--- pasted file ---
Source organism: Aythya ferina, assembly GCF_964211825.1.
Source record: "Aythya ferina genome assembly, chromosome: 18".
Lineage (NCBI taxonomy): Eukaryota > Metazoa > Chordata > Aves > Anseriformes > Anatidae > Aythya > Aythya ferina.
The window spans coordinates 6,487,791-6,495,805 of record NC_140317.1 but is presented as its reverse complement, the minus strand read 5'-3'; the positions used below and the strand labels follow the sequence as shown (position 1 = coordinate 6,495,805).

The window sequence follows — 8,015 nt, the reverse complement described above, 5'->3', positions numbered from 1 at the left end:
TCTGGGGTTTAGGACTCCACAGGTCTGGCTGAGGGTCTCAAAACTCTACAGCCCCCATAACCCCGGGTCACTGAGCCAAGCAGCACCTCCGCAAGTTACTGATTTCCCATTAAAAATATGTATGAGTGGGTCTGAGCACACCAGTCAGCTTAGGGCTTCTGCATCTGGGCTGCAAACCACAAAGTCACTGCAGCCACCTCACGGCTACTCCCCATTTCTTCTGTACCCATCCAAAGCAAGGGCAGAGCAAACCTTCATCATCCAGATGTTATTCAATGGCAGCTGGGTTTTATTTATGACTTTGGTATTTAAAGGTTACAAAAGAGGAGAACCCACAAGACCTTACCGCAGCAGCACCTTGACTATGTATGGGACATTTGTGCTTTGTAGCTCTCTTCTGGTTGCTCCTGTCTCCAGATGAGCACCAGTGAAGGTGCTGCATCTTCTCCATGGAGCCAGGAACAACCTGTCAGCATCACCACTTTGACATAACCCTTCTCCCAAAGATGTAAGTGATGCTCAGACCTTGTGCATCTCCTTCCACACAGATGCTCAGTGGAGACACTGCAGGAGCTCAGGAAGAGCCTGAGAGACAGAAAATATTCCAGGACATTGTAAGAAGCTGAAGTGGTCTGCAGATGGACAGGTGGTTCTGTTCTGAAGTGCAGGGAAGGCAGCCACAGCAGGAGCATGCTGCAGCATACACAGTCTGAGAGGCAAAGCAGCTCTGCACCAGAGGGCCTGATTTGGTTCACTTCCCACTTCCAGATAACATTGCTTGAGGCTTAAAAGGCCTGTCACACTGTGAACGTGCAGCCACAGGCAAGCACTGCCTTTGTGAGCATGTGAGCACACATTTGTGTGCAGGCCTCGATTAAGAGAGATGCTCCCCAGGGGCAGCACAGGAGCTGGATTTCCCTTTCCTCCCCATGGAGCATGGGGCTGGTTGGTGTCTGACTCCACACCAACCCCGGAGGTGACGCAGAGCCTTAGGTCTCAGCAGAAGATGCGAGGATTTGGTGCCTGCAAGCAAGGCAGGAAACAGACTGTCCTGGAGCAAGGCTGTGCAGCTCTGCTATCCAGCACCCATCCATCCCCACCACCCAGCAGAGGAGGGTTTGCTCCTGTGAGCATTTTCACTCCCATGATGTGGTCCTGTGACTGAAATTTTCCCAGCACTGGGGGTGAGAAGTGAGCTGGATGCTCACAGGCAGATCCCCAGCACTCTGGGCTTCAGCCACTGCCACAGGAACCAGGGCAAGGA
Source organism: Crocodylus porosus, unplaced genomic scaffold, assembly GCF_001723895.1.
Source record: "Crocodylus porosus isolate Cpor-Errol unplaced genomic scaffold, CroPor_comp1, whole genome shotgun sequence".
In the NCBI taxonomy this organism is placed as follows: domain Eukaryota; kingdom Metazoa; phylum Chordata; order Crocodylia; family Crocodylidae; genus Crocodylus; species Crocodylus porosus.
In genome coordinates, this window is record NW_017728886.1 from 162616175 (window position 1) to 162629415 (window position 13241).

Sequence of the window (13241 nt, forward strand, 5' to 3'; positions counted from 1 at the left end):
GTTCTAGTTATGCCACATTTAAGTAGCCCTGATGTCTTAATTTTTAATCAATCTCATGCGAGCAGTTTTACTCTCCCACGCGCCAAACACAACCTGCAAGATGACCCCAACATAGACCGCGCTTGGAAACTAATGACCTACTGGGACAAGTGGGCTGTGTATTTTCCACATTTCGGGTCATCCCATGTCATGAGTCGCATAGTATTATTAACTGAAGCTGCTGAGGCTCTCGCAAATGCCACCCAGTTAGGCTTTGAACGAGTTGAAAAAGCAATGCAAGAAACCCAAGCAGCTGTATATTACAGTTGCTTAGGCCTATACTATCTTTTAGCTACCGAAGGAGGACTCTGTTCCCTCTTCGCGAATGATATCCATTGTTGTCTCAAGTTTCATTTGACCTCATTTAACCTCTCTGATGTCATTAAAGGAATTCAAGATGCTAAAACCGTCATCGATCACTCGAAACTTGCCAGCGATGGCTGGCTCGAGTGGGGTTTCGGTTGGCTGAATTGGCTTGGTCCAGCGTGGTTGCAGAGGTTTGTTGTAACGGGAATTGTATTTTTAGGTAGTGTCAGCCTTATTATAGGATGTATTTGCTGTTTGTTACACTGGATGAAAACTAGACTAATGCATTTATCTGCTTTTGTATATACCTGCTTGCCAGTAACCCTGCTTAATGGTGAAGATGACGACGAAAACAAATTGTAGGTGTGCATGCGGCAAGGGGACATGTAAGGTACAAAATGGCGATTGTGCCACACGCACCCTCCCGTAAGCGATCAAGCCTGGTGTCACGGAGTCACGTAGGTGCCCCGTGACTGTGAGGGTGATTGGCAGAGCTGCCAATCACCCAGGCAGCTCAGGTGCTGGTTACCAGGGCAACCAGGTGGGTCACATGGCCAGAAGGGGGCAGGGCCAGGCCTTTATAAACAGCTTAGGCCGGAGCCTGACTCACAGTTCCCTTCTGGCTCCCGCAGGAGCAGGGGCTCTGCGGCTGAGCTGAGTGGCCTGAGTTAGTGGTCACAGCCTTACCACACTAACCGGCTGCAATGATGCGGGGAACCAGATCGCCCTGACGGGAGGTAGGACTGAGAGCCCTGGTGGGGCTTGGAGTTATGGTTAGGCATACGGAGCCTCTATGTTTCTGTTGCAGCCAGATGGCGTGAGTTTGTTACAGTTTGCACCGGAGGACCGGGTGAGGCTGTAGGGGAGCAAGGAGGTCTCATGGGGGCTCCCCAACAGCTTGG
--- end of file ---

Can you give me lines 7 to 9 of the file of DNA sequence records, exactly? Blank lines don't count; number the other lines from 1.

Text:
Source organism: Crocodylus porosus, unplaced genomic scaffold, assembly GCF_001723895.1.
Source record: "Crocodylus porosus isolate Cpor-Errol unplaced genomic scaffold, CroPor_comp1, whole genome shotgun sequence".
In the NCBI taxonomy this organism is placed as follows: domain Eukaryota; kingdom Metazoa; phylum Chordata; order Crocodylia; family Crocodylidae; genus Crocodylus; species Crocodylus porosus.